The decade that just came to a close was a lively one in Massachusetts politics. It began with a Republican state senator shocking the country in a special election for U.S. Senate; and ended with one of the state’s former Republican governors entering the Presidential race which might have piited him against the state's senior U.S. Senator.
But here’s a question to spark debate as we while away the time in self-isolation: who was the best politician in Massachusetts of the 2010’s?
There are a lot of possible nominees—so many, in fact, that two weeks ago I created a tournament-style bracket with 32 of them, and put each matchup to a vote on Twitter, round-by-round, until the social media mavens named a winner.
In a final matchup with more than 2800 votes cast, Boston mayor Marty Walsh bested Worcester congressman Jim McGovern for the title. Rounding out the Final Four were U.S. Senator Elizabeth Warren and Congressman Joe Kennedy III.
After the public had their say, I also reached out to some of the sharpest political observers in the Commonwealth, and asked them who their Final Four would be.
In a sign of just how wide a field of talent the state had during the decade, the eight experts I consulted named a total of 13 different politicians to their Final Fours, with no unanimous agreement on any of them.
Warren and Governor Charlie Baker came closest, with each named by six of the eight. Walsh was named by four; house speaker Bob DeLeo and attorney general Maura Healey by three each; and former Governor Deval Patrick and congresswoman Ayanna Pressley each by two.
Another half-dozen pols were each named one time: former U.S. Senator Scott Brown, congresswoman Katherine Clark, Secretary Bill Galvin, house majority leader Ron Mariano, congressman Richie Neal, and Boston City Councilor Michelle Wu.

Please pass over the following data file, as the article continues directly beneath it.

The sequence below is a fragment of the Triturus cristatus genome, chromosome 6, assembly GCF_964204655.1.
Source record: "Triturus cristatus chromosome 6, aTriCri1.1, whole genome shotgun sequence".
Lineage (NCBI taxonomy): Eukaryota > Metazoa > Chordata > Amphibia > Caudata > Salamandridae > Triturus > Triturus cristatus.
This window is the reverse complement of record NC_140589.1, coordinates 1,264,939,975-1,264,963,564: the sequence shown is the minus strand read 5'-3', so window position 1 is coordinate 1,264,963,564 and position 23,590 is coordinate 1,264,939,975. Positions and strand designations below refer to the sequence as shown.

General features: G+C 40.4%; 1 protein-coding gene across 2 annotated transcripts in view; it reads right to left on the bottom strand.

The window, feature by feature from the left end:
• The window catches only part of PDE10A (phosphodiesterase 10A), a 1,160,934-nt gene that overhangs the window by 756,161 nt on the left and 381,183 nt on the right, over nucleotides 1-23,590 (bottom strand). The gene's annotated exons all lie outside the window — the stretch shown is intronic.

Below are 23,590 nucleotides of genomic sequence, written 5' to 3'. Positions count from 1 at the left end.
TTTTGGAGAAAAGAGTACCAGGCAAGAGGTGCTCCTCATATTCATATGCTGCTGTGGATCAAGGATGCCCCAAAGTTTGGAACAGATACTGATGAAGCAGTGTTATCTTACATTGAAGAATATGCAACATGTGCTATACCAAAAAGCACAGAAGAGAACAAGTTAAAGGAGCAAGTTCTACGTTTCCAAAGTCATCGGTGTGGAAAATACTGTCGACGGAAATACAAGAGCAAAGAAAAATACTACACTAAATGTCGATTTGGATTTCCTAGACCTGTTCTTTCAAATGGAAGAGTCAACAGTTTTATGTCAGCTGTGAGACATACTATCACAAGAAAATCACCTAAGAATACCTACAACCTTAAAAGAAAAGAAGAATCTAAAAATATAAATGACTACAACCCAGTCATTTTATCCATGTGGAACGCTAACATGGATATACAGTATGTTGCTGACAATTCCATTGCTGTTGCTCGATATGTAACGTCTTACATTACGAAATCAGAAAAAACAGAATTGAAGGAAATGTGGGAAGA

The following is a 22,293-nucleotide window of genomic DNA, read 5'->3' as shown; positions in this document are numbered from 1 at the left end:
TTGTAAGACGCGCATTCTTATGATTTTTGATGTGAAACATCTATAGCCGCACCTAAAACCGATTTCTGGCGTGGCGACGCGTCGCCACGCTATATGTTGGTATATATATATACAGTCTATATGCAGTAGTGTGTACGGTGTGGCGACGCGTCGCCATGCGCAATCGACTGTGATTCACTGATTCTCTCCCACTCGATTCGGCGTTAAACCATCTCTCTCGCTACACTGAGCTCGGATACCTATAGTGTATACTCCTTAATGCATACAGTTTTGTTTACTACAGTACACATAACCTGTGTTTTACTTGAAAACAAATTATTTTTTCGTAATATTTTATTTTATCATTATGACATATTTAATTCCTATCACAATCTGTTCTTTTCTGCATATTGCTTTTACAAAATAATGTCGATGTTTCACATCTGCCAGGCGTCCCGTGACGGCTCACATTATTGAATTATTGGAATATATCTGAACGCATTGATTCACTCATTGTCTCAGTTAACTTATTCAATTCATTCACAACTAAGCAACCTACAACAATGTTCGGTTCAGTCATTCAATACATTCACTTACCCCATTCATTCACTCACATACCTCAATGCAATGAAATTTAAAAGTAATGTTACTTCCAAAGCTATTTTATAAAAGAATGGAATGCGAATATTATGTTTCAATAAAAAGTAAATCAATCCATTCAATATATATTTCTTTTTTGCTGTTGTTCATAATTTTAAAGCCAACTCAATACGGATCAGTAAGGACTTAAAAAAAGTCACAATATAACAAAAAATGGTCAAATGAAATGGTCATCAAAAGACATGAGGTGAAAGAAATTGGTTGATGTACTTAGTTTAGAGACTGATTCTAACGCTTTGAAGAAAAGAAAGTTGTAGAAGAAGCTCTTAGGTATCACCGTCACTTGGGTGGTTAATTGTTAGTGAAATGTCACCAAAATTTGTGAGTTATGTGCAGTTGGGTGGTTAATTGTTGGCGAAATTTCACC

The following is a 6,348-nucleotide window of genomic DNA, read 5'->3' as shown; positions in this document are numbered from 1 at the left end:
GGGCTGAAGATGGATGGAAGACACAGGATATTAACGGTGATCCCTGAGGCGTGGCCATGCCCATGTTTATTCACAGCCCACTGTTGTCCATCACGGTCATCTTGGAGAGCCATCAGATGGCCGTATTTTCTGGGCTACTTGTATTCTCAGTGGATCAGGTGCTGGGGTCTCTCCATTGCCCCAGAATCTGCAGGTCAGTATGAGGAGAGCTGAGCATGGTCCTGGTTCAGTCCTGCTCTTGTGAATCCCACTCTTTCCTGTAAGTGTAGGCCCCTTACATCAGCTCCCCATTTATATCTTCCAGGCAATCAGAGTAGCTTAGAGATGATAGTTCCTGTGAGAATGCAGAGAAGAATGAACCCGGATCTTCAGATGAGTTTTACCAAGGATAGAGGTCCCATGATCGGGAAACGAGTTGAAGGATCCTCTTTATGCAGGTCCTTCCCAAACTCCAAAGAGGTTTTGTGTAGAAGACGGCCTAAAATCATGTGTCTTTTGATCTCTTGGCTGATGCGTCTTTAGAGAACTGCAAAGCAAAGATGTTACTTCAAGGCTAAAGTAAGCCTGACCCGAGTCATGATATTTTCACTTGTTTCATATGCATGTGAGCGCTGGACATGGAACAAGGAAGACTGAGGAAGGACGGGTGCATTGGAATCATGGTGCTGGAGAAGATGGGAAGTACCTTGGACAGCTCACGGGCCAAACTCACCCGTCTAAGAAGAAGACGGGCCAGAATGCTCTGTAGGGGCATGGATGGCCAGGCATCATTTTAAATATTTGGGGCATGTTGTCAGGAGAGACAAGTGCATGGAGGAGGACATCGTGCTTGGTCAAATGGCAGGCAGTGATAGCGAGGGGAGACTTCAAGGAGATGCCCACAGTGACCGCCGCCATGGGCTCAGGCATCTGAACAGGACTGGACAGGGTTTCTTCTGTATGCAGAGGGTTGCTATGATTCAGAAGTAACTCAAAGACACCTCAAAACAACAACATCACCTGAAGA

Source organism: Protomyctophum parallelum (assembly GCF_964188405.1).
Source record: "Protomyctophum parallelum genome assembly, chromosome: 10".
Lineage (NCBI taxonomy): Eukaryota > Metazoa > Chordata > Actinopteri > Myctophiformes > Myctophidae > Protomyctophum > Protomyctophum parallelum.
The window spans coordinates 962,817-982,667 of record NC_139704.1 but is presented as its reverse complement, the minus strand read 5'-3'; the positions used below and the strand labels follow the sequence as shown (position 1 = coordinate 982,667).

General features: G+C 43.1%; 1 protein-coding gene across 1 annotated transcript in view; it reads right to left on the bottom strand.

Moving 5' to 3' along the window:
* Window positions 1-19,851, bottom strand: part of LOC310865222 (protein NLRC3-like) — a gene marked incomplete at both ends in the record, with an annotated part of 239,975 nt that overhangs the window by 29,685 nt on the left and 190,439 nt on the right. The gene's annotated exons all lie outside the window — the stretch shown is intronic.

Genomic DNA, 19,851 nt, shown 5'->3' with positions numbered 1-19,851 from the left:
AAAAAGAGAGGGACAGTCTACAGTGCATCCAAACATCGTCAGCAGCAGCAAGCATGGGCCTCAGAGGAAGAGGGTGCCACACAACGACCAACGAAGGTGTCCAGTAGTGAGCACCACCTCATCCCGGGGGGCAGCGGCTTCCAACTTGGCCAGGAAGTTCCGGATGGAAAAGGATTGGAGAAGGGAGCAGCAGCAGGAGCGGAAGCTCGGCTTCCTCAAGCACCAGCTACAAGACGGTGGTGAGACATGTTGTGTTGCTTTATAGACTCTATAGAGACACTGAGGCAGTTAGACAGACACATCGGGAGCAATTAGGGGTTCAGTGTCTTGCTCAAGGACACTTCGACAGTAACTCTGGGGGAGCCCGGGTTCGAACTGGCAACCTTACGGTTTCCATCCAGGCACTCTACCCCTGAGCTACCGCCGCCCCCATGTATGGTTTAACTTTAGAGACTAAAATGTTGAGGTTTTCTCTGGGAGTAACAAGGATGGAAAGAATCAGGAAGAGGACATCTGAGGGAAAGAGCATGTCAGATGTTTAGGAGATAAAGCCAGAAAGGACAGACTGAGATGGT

Two of the Twitter voters’ favorites—Kennedy and McGovern—didn’t make any of the experts’ Final Four selections.
And all those names only scratch the surface of strong contenders. There’s Therese Murray, who was senate president for the first half of the decade; John Kerry, elevated from U.S. Senator to be Barack Obama’s second-term Secretary of State; or even Mitt Romney, who became a major-party nominee for President running out of Boston in 2012.
Then you have mayors, district attorneys, sheriffs, city councilors, and legislators all over the state with impressive achievements during the decade.
Who you pick as the best Massachusetts politician of the 2010s depends a lot upon how you define political excellence.
If it’s about holding power and influence over the way government works for citizens of the Commonwealth, Baker’s tough to beat. A Republican who rebounded from a 2010 loss to win two terms as governor and maintain sky-high approval ratings? Even Doug Rubin, founding partner of Northwind Strategies who guided Patrick’s campaign against Baker in 2010, put Baker in his Final Four, “as much as it pains me.”